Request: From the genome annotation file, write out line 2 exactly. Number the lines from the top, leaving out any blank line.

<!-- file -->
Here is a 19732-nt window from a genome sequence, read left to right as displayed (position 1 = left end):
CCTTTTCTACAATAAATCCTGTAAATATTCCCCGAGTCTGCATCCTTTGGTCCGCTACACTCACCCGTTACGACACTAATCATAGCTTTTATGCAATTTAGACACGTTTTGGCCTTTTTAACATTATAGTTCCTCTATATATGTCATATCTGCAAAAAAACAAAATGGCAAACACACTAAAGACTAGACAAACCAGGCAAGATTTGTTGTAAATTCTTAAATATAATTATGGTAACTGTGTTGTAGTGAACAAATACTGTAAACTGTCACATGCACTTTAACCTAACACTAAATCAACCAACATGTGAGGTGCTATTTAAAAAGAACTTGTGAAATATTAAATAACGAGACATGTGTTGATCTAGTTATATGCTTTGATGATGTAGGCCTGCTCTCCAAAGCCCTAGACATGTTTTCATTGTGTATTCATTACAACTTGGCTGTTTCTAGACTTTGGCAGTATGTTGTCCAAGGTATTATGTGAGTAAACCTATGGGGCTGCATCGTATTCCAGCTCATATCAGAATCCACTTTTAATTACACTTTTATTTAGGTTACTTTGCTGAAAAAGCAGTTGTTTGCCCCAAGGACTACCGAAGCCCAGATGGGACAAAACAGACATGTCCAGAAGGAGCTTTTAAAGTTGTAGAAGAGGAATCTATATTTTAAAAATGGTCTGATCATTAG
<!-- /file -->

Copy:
CCTTTTCTACAATAAATCCTGTAAATATTCCCCGAGTCTGCATCCTTTGGTCCGCTACACTCACCCGTTACGACACTAATCATAGCTTTTATGCAATTTAGACACGTTTTGGCCTTTTTAACATTATAGTTCCTCTATATATGTCATATCTGCAAAAAAACAAAATGGCAAACACACTAAAGACTAGACAAACCAGGCAAGATTTGTTGTAAATTCTTAAATATAATTATGGTAACTGTGTTGTAGTGAACAAATACTGTAAACTGTCACATGCACTTTAACCTAACACTAAATCAACCAACATGTGAGGTGCTATTTAAAAAGAACTTGTGAAATATTAAATAACGAGACATGTGTTGATCTAGTTATATGCTTTGATGATGTAGGCCTGCTCTCCAAAGCCCTAGACATGTTTTCATTGTGTATTCATTACAACTTGGCTGTTTCTAGACTTTGGCAGTATGTTGTCCAAGGTATTATGTGAGTAAACCTATGGGGCTGCATCGTATTCCAGCTCATATCAGAATCCACTTTTAATTACACTTTTATTTAGGTTACTTTGCTGAAAAAGCAGTTGTTTGCCCCAAGGACTACCGAAGCCCAGATGGGACAAAACAGACATGTCCAGAAGGAGCTTTTAAAGTTGTAGAAGAGGAATCTATATTTTAAAAATGGTCTGATCATTAG